Friday, July 21, 2017

Expression evaluation over time - Was?


A closer look at the Was query to determine if something has been, builds heavily on the previous articles in this series.

Other articles in the AI Knowledge Based Reasoning series on this site:
Knowledge based reasoning in .net c#
Reasoning in Open or Closed models
Logic Expression evaluation with open-world assumption
Expression evaluation on object based models
Expression evaluation over time
Expression evaluation over time - Was?

Definition of Was

So lets start with defining what we mean when we say Was.
Was Mikaela angry?
Is there a previous frame where the logical expression Feeling(Angry) results in true?
There is also a meaning of this to not be the case at some point after it was true.

Lets look at this in a table form to get our bearings straight.
FrameNameOccupationEye-colorHair-color
1MikaelaStudentBlueBrown
2MikaelaPearlescent
3MikaelaPink
4MikaelaJunior Software DeveloperBlue
5MikaelaSoftware DeveloperBlonde
6MikaelaSenior Software DeveloperPearlescent
7MikaelaSoftware ArchitectBrown

At this point was could ask,

WAS Occupation(Student)
Would be true, as there is a frame where Mikaela was a student. and after that something else.

WAS Name(Mikaela)
Would not be true, as she is Mikaela and has never had any other name

WAS Occupation(Software Architect)
Would not be true, as she currently is and there is no previous frame where she was

WAS HairColor(Brown)
Would be true, she still is in the current frame, but there was other hair colors for at least one frame and all the way back there was Brown again.

Unit tests

Lets look at this in unit test form

[TestClass]
public class RelativeWasTest
{
    [TestMethod]
    public void RelativeWasTest_True()
    {
        Context target;
        var obj = CreateTarget(out target);
            
        var expr2 = new ExpressionIs(new KnowledgeRelation { Subject = "Student", Relation = "Occupation of", Target = obj.ToString() });
        var relative = new RelativeWas(expr2);
        var actual = target.Evaluate(relative);
        Assert.AreEqual(EvaluationResult.True, actual);
    }
    [TestMethod]
    public void RelativeWasTest_False()
    {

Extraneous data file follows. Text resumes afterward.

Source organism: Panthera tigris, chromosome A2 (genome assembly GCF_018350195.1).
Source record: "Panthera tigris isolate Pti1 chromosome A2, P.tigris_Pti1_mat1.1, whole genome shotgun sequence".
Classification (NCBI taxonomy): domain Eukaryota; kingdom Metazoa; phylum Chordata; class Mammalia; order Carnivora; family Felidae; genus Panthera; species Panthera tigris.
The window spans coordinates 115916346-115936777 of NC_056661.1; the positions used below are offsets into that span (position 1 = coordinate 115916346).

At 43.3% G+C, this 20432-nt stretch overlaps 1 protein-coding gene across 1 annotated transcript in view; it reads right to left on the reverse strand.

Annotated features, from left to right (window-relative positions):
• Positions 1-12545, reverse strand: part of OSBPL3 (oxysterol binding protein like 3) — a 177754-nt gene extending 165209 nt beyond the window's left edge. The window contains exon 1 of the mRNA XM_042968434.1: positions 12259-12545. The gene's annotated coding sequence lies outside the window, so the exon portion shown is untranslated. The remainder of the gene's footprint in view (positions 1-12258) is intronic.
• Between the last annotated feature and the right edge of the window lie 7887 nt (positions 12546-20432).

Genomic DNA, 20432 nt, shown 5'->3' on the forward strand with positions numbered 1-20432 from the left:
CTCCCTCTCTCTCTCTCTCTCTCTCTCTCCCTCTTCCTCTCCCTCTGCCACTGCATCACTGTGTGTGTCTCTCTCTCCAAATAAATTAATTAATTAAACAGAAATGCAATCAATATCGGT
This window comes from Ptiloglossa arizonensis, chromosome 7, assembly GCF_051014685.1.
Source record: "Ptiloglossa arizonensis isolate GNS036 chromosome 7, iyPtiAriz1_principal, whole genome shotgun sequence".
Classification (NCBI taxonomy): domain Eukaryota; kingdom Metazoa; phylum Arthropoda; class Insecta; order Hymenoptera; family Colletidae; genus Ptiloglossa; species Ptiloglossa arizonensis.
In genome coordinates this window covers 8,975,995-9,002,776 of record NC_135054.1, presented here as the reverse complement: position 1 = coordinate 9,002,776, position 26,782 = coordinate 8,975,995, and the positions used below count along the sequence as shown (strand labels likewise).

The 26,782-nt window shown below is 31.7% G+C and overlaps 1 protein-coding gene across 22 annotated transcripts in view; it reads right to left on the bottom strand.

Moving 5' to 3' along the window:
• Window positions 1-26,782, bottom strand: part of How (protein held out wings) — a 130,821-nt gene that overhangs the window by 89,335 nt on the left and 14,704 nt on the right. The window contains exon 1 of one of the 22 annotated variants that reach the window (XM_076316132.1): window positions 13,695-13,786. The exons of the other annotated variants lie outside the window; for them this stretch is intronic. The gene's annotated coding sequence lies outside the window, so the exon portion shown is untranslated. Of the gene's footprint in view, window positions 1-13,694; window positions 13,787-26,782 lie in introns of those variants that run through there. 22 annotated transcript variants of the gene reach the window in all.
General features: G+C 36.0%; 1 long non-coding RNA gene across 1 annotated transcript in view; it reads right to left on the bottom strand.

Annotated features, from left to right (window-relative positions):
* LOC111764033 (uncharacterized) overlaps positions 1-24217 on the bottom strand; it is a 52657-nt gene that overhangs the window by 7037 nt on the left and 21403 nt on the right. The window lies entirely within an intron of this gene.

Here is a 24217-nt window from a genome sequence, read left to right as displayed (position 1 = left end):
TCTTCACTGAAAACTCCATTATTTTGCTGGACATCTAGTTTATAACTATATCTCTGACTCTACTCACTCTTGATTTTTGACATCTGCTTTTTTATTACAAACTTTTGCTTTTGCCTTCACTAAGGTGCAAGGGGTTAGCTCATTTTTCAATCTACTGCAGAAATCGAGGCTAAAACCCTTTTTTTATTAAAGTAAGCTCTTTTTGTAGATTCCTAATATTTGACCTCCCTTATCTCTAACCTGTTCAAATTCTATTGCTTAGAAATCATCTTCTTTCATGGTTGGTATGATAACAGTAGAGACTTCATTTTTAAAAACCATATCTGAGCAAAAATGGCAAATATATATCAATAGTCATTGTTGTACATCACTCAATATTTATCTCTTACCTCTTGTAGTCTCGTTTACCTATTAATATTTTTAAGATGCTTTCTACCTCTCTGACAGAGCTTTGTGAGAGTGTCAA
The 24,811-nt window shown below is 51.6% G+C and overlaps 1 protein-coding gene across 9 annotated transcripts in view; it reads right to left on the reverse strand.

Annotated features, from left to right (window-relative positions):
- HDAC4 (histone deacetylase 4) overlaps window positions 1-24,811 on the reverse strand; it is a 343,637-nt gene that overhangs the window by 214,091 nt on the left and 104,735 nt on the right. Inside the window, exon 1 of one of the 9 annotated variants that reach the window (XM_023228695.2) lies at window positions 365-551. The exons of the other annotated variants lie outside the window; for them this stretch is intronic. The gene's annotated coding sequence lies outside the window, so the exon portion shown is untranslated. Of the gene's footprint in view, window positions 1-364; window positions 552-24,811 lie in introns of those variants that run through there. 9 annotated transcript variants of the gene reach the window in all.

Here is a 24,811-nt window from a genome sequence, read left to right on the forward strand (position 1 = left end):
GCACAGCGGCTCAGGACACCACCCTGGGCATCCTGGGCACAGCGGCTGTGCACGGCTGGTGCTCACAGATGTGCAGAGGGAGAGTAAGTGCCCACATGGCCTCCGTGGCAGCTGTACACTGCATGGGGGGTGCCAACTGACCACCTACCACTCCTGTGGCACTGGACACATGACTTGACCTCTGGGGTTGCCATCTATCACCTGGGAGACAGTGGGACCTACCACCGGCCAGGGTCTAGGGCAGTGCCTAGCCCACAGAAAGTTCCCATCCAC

Context target;
        var obj = CreateTarget(out target);

        var expr2 = new ExpressionIs(new KnowledgeRelation { Subject = "Lawyer", Relation = "Occupation of", Target = obj.ToString() });
        var relative = new RelativeWas(expr2);
        var actual = target.Evaluate(relative);
        Assert.AreEqual(EvaluationResult.False, actual);
    }
    [TestMethod]
    public void RelativeWasTest_True_PeriodOfWasNot()
    {
        Context target;
        var obj = CreateTarget(out target);

        var expr2 = new ExpressionIs(new KnowledgeRelation { Subject = "Black", Relation = "HairColor of", Target = obj.ToString() });
        var relative = new RelativeWas(expr2);
        var actual = target.Evaluate(relative);
        Assert.AreEqual(EvaluationResult.True, actual);
    }
    [TestMethod]
    public void RelativeWasTest_NotSure()
    {
        Context target;
        var obj = CreateTarget(out target);

        var expr2 = new ExpressionIs(new KnowledgeRelation { Subject = "Student", Relation = "Lunch of", Target = obj.ToString() });
        var relative = new RelativeWas(expr2);
        var actual = target.Evaluate(relative);
        Assert.AreEqual(EvaluationResult.NotSure, actual);
    }

    private static Person CreateTarget(out Context target)
    {
        var obj = new Person("Alice")
        {
            Occupation = "Student",
            HairColor = "Black"
        };
        target = new Context(obj.ToString());
        target.AddFrame(FrameFactory.Create(obj));

        obj.Occupation = string.Empty;
        obj.HairColor = "Pearlescent";
        target.AddFrame(FrameFactory.Create(obj));

        obj.Occupation = string.Empty;
        obj.HairColor = "Pink";
        target.AddFrame(FrameFactory.Create(obj));

        obj.Occupation = "Lawyer";
        obj.HairColor = "Black";
        target.AddFrame(FrameFactory.Create(obj));
        return obj;
    }
}

And just to make things interesting its not the exact example as in this post. Just noticed it now, but anyway. The idea is the same.

How to implement this based on the IRelative interface and Context class from the previous post.

public class RelativeWas : IRelative
{
 private readonly AExpression _expression;

 public RelativeWas(AExpression expression)
 {
  _expression = expression;
 }

 public EvaluationResult Evaluate(Context context)
 {
  var wasNot = false;
  for (int frameIndex = context.Frames.Count - 1; frameIndex >= 0; frameIndex--)
  {
   var result = context.Evaluate(_expression, frameIndex);

   if (result == EvaluationResult.NotSure)
    return EvaluationResult.NotSure;
   if (wasNot)
   {
    if (result == EvaluationResult.True)
     return EvaluationResult.True;
   }
   else
   {
    if (result == EvaluationResult.False)
     wasNot = true;
   }
  }
  return EvaluationResult.False;
 }
}


Thank you for reading! Here comes a video of our cat Prime trying fresh catnip for the first time!
All code provided as-is. This is copied from my own code-base, May need some additional programming to work.

Monday, July 3, 2017

Expression evaluation over time